This year Hog Island launched its first Birds of Maine Islands: A Service Week camp session. With Seabird Institute researchers at the helm, campers had the opportunity to actively participate in seabird restoration efforts by painting seabird decoys and building bird blinds. Campers reveled in the early stages of fall migration with expert bird guide, Scott Weidensaul. The week was capped off by building Tree Swallow boxes and pulling invasive plants. It was a fun-filled week of service and learning.
Our final camp session of the summer was Living on the Wind: Fall Migration & Monhegan Island with Scott Weidensaul, Holly Merker, and Seth Benz. Our day on Monhegan Island, the famous migratory hotspot, did not disappoint. Campers were entertained as Merlins chased songbirds and Northern Flickers from treetop to treetop and they saw rarities, like a Western Kingbird, alongside a multitude of warblers and flycatchers. During the mainland fieldtrip to Great Salt Bay, participants witnessed a Broad-winged Hawk migration with hundreds of birds, all streaming south and riding the thermals. It was the perfect ending to a summer filled with birds and birding connections. Our COVID-19 protocols were strict at times but it allowed us to have a summer without any incidents and many happy campers as they enjoyed the sights and sounds of Hog Island and Muscongus Bay.
In September of 2016, the Friends of Hog Island sponsored the installation of solar panels on the roofs of the Bridge and Fish House buildings. Our initial hope was to cover up to 90% of our electrical demand with solar power. Since then, we have implemented other conservation strategies, such as installing LED lighting in all of the buildings and more efficient water heaters. We are excited to announce that we are now able to produce enough solar power to cover over 100% of our electrical use on Hog Island, with the surplus benefiting our winter offices on the mainland. This grid-tied system produces energy year-round so we can bank credits in the winter to use during the summer when our energy usage is at its peak. To date, we have produced 142,500 KWH of power, avoiding 111 tons of CO2 being released into the atmosphere. This is the equivalent to 11,333 gallons of gasoline not being used and a potential savings of over $18,000.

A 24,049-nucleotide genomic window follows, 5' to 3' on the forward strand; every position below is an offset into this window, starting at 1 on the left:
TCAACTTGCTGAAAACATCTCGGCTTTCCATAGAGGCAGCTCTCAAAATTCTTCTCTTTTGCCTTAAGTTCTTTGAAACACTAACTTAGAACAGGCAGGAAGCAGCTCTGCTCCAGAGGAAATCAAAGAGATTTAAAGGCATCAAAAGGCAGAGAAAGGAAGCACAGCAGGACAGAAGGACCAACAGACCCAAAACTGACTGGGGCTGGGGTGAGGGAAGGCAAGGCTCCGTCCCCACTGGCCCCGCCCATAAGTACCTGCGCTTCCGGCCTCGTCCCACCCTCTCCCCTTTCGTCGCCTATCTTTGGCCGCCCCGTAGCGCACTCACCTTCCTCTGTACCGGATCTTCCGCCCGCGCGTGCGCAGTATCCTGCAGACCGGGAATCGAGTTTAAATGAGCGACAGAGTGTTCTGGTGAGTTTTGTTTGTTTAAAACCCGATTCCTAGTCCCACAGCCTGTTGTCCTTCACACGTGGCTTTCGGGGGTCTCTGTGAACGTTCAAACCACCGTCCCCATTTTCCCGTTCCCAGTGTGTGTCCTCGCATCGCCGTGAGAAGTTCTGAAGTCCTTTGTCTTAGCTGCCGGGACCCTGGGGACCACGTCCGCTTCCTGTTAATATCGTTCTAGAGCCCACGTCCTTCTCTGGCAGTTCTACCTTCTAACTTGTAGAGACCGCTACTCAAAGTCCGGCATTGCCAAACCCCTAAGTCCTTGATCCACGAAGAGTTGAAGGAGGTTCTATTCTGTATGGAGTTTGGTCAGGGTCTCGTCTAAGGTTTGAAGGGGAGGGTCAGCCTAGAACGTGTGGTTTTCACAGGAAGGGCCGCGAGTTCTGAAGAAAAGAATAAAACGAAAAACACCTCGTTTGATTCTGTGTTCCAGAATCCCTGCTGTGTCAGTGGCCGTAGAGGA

We owe a huge thanks the Friends of Hog Island. Additional appreciation and recognition goes to Benjamin Wong, who helped with the design and donation of portions of the system, Dwayne Escola and his team, who provided expertise, and Eric Snyder, who served as project manager and ensured the project was well organized and installed correctly. With this leadership, a team of FOHI volunteers installed the entire system in house. The system uses both micro and string inverter systems, representing both of the primary solar electric technologies, and has provided for a useful teaching opportunity about solar technology and installation.
As a camp that focuses on conservation, we are proud to do our small part and produce clean energy to support our operations. As climate change threatens the very birds we care about at Audubon, we encourage you to seek cleaner energy sources at your home and work.
Friends of Hog Island